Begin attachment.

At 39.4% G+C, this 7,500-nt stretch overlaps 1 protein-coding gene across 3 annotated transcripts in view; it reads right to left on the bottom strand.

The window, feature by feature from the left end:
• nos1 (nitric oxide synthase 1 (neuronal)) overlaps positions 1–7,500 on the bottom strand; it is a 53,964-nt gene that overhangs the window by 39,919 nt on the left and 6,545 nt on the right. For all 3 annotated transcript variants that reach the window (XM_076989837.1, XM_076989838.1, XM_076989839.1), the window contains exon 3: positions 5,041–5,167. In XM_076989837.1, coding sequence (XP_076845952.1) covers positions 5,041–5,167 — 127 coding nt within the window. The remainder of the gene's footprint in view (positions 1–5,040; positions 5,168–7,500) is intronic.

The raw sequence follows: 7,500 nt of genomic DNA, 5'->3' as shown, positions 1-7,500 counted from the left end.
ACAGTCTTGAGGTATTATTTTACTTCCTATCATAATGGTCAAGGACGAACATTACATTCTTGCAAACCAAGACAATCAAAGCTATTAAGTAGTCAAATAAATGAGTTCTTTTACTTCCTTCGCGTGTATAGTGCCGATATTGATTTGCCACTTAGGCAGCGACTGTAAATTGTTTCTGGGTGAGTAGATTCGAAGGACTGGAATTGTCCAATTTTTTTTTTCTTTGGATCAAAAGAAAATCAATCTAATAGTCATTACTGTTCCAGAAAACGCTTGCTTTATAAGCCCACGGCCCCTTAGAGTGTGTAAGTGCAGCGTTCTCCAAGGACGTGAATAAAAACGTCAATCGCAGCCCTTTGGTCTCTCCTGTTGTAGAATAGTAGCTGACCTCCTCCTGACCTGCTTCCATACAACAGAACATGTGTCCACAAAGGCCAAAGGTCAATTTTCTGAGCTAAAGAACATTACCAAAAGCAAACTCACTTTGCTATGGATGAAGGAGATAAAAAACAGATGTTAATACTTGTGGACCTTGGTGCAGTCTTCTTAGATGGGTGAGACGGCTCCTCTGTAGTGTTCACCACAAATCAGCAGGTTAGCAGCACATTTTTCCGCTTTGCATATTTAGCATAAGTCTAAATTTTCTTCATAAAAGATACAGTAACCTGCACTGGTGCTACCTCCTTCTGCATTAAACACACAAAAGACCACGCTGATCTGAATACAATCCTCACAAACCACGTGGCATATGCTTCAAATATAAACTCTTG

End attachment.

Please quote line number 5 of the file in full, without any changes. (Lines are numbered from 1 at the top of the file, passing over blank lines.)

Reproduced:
ACAGTCTTGAGGTATTATTTTACTTCCTATCATAATGGTCAAGGACGAACATTACATTCTTGCAAACCAAGACAATCAAAGCTATTAAGTAGTCAAATAAATGAGTTCTTTTACTTCCTTCGCGTGTATAGTGCCGATATTGATTTGCCACTTAGGCAGCGACTGTAAATTGTTTCTGGGTGAGTAGATTCGAAGGACTGGAATTGTCCAATTTTTTTTTTCTTTGGATCAAAAGAAAATCAATCTAATAGTCATTACTGTTCCAGAAAACGCTTGCTTTATAAGCCCACGGCCCCTTAGAGTGTGTAAGTGCAGCGTTCTCCAAGGACGTGAATAAAAACGTCAATCGCAGCCCTTTGGTCTCTCCTGTTGTAGAATAGTAGCTGACCTCCTCCTGACCTGCTTCCATACAACAGAACATGTGTCCACAAAGGCCAAAGGTCAATTTTCTGAGCTAAAGAACATTACCAAAAGCAAACTCACTTTGCTATGGATGAAGGAGATAAAAAACAGATGTTAATACTTGTGGACCTTGGTGCAGTCTTCTTAGATGGGTGAGACGGCTCCTCTGTAGTGTTCACCACAAATCAGCAGGTTAGCAGCACATTTTTCCGCTTTGCATATTTAGCATAAGTCTAAATTTTCTTCATAAAAGATACAGTAACCTGCACTGGTGCTACCTCCTTCTGCATTAAACACACAAAAGACCACGCTGATCTGAATACAATCCTCACAAACCACGTGGCATATGCTTCAAATATAAACTCTTG